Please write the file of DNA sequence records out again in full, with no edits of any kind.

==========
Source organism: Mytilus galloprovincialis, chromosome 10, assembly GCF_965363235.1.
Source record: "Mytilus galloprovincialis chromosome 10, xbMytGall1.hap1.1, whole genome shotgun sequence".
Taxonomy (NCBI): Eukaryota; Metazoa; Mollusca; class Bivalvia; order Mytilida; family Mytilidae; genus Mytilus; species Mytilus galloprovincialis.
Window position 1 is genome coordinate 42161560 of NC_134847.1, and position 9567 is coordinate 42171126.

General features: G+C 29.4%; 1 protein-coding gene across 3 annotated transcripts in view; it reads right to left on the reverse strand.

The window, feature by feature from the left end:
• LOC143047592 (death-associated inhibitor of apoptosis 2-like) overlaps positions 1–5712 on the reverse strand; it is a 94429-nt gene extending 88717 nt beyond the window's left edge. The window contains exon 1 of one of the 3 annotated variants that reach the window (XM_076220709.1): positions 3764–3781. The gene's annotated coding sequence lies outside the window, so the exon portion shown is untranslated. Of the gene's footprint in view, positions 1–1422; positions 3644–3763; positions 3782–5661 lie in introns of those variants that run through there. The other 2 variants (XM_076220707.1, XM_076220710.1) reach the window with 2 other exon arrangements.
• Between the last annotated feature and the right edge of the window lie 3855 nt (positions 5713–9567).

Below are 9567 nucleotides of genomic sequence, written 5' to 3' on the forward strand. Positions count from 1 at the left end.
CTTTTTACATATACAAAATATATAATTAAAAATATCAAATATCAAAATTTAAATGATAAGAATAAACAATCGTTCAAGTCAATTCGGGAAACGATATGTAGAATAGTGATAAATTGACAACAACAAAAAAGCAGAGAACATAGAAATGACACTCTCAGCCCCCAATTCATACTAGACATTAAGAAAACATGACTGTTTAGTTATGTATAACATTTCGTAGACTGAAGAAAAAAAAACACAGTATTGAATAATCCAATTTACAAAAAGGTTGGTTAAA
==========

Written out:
Source organism: Mytilus galloprovincialis, chromosome 10, assembly GCF_965363235.1.
Source record: "Mytilus galloprovincialis chromosome 10, xbMytGall1.hap1.1, whole genome shotgun sequence".
Taxonomy (NCBI): Eukaryota; Metazoa; Mollusca; class Bivalvia; order Mytilida; family Mytilidae; genus Mytilus; species Mytilus galloprovincialis.
Window position 1 is genome coordinate 42161560 of NC_134847.1, and position 9567 is coordinate 42171126.

General features: G+C 29.4%; 1 protein-coding gene across 3 annotated transcripts in view; it reads right to left on the reverse strand.

The window, feature by feature from the left end:
• LOC143047592 (death-associated inhibitor of apoptosis 2-like) overlaps positions 1–5712 on the reverse strand; it is a 94429-nt gene extending 88717 nt beyond the window's left edge. The window contains exon 1 of one of the 3 annotated variants that reach the window (XM_076220709.1): positions 3764–3781. The gene's annotated coding sequence lies outside the window, so the exon portion shown is untranslated. Of the gene's footprint in view, positions 1–1422; positions 3644–3763; positions 3782–5661 lie in introns of those variants that run through there. The other 2 variants (XM_076220707.1, XM_076220710.1) reach the window with 2 other exon arrangements.
• Between the last annotated feature and the right edge of the window lie 3855 nt (positions 5713–9567).

Below are 9567 nucleotides of genomic sequence, written 5' to 3' on the forward strand. Positions count from 1 at the left end.
CTTTTTACATATACAAAATATATAATTAAAAATATCAAATATCAAAATTTAAATGATAAGAATAAACAATCGTTCAAGTCAATTCGGGAAACGATATGTAGAATAGTGATAAATTGACAACAACAAAAAAGCAGAGAACATAGAAATGACACTCTCAGCCCCCAATTCATACTAGACATTAAGAAAACATGACTGTTTAGTTATGTATAACATTTCGTAGACTGAAGAAAAAAAAACACAGTATTGAATAATCCAATTTACAAAAAGGTTGGTTAAA